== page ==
Alzheimer’s was the seventh-leading cause of death in the country in 2006, the latest year for which final death statistics are available. It was the fifth-leading cause of death among individuals aged 65 and older. From 2000 to 2006, death rates have declined for most major diseases — heart disease (-11.1 percent), breast cancer (-2.6 percent), prostate cancer (-8.7 percent), stroke (-18.2 percent) and HIV/AIDS (-16.3) — while Alzheimer’s disease deaths rose 46.1 percent.
The Alzheimer’s Association estimates that total U.S. payments for health and long-term care services for people with these conditions will amount to $172 billion from all sources in 2010. Nearly 11 million U.S. family members and other unpaid caregivers provided 12.5 billion hours of care for people with Alzheimer’s and other dementias, valued at $144 billion.
2010 World Alzheimer Report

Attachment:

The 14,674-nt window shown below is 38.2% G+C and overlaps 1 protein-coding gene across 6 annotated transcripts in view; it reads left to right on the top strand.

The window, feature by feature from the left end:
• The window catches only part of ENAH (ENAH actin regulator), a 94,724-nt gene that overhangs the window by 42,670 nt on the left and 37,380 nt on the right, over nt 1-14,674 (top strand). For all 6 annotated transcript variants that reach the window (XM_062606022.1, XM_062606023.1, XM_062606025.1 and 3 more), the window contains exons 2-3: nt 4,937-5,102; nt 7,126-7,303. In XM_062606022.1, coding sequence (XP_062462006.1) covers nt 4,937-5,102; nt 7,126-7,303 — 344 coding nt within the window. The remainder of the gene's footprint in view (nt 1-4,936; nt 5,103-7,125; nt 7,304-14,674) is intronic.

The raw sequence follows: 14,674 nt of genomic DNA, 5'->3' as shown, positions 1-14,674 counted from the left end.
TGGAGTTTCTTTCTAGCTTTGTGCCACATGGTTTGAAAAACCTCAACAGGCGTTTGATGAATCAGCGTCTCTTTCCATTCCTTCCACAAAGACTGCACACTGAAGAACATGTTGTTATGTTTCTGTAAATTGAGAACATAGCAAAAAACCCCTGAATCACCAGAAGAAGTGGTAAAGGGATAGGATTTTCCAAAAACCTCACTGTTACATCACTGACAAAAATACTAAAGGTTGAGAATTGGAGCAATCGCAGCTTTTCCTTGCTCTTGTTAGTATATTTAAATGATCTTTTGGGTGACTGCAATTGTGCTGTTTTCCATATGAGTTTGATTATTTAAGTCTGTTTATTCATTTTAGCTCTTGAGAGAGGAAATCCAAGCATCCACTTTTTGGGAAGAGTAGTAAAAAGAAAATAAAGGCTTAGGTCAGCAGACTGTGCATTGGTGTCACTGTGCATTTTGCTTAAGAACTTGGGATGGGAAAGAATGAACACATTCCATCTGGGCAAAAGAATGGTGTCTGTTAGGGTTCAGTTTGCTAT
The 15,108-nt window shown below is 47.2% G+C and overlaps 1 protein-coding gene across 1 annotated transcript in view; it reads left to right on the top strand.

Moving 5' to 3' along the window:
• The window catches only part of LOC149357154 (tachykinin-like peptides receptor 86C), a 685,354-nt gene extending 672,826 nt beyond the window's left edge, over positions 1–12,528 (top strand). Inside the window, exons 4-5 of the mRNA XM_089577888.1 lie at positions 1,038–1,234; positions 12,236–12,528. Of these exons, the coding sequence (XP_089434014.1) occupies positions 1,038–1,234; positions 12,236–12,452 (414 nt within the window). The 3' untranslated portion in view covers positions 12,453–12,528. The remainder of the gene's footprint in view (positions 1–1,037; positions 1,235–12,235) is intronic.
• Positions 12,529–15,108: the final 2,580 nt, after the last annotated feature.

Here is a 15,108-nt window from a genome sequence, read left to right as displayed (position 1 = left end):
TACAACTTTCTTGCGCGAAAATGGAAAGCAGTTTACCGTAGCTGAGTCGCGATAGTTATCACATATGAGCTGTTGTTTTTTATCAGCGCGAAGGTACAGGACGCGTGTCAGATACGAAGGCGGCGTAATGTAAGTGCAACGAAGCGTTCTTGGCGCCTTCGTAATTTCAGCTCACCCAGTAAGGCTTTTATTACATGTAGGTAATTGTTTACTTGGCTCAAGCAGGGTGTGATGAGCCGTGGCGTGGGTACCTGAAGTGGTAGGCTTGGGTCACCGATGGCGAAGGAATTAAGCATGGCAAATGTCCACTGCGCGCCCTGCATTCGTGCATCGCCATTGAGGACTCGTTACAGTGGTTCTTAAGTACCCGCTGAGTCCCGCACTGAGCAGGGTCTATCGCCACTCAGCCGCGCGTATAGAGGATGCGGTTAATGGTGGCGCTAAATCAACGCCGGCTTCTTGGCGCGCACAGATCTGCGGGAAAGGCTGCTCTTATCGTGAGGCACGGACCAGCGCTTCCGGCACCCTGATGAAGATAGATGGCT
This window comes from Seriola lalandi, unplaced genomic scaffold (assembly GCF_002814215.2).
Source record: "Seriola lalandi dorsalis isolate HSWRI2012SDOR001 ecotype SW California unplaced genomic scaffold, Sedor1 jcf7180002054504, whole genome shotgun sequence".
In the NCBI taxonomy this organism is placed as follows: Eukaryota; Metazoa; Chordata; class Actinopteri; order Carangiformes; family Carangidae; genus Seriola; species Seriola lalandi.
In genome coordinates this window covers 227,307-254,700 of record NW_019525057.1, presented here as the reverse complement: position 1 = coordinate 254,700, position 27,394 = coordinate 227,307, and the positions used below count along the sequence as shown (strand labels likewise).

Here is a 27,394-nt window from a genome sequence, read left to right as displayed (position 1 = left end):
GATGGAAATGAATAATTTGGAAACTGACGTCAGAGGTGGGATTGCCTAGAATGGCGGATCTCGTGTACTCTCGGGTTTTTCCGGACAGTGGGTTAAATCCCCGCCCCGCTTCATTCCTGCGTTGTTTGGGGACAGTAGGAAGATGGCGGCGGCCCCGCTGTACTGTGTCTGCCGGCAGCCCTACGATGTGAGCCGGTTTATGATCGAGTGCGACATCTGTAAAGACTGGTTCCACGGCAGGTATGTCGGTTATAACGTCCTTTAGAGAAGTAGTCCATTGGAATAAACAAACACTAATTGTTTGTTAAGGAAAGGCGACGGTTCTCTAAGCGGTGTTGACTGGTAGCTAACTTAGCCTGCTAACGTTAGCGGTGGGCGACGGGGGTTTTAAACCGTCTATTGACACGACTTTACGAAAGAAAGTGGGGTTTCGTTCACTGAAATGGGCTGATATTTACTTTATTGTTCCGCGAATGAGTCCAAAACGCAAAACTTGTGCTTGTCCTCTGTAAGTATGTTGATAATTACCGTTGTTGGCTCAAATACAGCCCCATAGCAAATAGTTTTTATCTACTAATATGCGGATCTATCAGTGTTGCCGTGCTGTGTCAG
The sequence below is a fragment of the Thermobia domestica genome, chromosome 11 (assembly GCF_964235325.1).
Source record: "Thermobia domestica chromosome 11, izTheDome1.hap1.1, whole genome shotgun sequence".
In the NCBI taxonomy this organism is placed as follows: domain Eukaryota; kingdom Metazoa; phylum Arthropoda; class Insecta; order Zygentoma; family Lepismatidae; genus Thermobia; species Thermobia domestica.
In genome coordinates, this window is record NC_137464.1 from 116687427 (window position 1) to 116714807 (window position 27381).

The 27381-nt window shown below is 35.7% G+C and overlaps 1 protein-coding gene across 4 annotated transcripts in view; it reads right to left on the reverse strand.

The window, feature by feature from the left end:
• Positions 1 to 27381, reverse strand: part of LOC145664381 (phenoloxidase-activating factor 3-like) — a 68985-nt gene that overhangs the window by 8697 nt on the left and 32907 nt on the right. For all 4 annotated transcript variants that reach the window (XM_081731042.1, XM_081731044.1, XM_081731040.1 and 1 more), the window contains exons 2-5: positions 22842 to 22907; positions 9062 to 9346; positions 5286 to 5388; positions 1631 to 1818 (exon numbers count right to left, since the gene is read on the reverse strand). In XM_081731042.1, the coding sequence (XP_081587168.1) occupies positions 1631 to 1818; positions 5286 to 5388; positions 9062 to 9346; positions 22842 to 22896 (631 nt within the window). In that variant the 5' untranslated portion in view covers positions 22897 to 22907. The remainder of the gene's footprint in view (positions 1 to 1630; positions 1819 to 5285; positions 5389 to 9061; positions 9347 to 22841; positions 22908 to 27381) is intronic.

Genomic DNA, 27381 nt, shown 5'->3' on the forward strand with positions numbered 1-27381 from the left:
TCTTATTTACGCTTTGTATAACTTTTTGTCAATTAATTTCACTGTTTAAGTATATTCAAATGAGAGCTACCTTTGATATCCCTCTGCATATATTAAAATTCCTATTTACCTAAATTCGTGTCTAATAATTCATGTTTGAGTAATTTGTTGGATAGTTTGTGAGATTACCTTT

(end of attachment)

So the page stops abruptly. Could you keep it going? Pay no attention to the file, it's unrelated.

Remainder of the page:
The 2010 World Alzheimer Report is a culmination of the most comprehensive, current data on the prevalence of dementia and the costs associated with care for people affected in different world regions. Methodology used to prepare the 2010 World Alzheimer’s Report is explained in the full printed report and can be found online at www.alz.co.uk/research/worldreport/
The Alzheimer's Association is the world's leading voluntary health organization in Alzheimer care, support and research. Our mission is to eliminate Alzheimer's disease through the advancement of research; to provide and enhance care and support for all affected; and to reduce the risk of dementia through the promotion of brain health. Our vision is a world without Alzheimer's. For more information, visit www.alz.org.